H. Todd Kaestner

Well, on the leverage front, we've announced the target, but the target to run in about 6x EBITDA, and each particular acquisition, of course, we look at leverage and think of it as having a generic or if it's -- all else equal, we would have a leverage range of say 60% to 70% LTV. There are no other constraints on our ability to do acquisitions other than finding the right opportunities that make tactical sense for us and being able to get them at the right price and we're constantly looking out for those type of opportunities.

Operator

Your next question comes from the line of Ryan Daniels with William Blair.

Ryan Daniels - William Blair & Company L.L.C., Research Division

Let me start just for data point you've given us in the past. I mean, you've talked about how many of your facilities were at or I think in excess of 95% occupancy. Do you have that metric for the first quarter available?

Mark W. Ohlendorf

Ryan, I don't have it right in front of me here. I know that, that number did decline slightly as we went through the quarter. You'd expect that to be the case when we're going through the seasonally soft first quarter. I think probably the most significant thing that we saw in the first quarter, obviously, we are forecasting some meaningful occupancy growth this year. Our guidance was a little over 1% year-over-year occupancy growth. Effectively what that means is, that we need to move the occupancy in the lower strata of occupancy. And we did see good progress in the first quarter on filling vacant units in our lower occupied portfolio. Again, that gives us a bit more confidence that we'll be able to meet those year-over-year occupancy targets that we've guided people to.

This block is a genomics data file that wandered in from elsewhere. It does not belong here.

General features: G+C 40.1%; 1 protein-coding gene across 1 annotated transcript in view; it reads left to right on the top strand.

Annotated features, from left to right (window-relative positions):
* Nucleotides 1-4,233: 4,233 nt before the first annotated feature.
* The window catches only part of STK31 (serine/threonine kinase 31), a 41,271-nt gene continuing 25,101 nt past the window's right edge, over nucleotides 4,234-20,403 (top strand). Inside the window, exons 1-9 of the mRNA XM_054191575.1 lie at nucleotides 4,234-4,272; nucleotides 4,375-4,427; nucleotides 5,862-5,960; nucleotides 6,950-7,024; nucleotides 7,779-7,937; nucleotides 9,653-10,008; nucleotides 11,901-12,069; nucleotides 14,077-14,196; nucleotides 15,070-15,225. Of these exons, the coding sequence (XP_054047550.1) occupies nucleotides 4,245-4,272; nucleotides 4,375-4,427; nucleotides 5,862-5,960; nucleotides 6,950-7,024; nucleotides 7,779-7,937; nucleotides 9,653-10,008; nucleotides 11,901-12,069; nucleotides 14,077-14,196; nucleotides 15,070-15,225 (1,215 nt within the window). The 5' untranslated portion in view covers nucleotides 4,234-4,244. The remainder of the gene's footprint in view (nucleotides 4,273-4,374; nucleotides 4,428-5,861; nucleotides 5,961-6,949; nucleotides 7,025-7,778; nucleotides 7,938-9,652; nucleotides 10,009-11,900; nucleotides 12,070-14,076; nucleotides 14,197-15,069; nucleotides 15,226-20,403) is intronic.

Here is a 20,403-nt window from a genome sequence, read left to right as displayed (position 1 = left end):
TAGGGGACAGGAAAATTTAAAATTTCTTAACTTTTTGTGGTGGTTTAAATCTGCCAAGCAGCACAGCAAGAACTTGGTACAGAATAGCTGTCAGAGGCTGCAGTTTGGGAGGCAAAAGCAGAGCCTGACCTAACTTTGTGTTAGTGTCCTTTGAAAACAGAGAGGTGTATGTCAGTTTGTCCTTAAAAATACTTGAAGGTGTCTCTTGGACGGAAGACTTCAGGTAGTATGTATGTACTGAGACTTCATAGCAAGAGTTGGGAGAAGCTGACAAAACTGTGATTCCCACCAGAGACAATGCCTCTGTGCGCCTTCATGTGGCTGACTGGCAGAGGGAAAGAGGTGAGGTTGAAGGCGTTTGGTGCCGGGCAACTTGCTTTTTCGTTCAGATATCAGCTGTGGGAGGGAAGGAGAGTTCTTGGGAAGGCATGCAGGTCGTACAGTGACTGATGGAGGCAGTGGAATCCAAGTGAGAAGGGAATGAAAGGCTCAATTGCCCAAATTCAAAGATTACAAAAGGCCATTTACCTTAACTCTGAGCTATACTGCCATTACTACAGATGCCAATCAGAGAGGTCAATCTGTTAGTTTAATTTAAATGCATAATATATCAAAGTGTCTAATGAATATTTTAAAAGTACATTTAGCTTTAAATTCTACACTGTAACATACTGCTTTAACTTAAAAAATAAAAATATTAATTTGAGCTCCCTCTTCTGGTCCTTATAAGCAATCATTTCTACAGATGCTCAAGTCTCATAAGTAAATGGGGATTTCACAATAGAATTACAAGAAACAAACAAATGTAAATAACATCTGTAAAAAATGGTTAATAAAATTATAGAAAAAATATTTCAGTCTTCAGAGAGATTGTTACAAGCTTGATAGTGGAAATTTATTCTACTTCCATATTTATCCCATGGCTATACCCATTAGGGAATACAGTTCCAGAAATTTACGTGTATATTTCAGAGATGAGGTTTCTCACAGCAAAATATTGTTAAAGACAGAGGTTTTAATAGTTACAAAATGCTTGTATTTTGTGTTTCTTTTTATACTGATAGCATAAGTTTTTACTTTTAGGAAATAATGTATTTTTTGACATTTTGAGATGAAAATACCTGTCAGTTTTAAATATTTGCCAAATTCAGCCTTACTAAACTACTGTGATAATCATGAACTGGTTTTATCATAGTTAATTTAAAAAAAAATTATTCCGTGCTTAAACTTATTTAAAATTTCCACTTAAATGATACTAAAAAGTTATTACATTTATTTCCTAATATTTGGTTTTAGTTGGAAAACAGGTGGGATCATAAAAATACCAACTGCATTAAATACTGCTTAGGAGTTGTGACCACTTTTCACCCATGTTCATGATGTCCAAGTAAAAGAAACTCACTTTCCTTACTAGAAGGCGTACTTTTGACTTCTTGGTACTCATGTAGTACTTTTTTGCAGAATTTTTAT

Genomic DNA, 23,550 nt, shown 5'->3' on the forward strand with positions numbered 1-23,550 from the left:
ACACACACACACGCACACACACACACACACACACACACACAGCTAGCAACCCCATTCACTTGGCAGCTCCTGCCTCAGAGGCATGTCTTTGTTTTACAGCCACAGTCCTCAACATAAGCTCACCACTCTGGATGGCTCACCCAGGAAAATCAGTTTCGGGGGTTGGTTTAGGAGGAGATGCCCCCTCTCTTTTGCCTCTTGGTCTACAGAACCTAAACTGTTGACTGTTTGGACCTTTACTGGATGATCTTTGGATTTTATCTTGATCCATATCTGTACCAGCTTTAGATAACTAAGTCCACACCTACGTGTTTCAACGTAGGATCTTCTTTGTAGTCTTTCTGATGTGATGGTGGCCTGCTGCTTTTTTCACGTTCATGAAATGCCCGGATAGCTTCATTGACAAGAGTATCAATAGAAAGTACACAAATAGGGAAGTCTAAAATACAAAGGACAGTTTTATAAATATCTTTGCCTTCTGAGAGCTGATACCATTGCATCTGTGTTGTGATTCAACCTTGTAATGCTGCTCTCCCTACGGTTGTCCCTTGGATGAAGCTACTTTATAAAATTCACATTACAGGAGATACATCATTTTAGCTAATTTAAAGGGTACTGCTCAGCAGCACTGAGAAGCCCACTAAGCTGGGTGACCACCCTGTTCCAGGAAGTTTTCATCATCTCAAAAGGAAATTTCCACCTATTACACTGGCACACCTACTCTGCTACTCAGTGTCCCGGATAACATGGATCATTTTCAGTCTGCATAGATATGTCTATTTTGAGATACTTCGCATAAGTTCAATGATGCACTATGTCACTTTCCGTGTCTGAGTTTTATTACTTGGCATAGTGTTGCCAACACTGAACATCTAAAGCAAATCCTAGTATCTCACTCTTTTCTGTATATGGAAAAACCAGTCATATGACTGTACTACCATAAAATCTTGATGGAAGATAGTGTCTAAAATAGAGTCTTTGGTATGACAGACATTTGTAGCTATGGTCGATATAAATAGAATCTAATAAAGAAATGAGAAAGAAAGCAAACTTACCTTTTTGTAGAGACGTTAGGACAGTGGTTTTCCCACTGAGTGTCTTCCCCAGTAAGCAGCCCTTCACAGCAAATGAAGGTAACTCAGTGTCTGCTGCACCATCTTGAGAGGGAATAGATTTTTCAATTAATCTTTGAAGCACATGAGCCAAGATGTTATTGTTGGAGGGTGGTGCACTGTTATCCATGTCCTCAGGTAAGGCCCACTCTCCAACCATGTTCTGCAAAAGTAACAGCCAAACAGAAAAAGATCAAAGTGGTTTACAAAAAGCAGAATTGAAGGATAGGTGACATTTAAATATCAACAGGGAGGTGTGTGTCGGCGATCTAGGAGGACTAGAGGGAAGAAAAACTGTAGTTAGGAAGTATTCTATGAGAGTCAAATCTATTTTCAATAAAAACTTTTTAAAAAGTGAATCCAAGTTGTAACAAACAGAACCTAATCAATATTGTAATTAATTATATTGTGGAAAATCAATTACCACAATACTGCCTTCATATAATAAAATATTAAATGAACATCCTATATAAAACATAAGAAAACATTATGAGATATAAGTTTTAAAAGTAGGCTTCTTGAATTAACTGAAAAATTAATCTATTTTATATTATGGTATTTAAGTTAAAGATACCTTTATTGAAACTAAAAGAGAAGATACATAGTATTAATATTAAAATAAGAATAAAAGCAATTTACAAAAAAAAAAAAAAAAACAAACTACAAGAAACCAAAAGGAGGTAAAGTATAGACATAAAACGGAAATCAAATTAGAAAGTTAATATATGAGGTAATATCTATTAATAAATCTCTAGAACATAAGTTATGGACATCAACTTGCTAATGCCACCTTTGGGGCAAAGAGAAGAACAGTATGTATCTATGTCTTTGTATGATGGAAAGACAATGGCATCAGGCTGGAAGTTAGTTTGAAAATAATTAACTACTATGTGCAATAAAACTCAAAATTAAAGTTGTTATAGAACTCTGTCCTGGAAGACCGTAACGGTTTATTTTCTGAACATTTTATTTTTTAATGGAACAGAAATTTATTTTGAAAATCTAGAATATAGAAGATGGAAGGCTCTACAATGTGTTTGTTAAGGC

Ryan Daniels - William Blair & Company L.L.C., Research Division

Okay, and have you thought on pricing changed at all, just thinking of maintaining a pretty decent chunk of your portfolio at that 95% or more level and filling up of lower occupancy units? And, I guess, also maybe this isn't a big impact, but having higher move-outs, are you seeing street rents higher when people move in? So how does that all equate to your pricing thoughts?

Mark W. Ohlendorf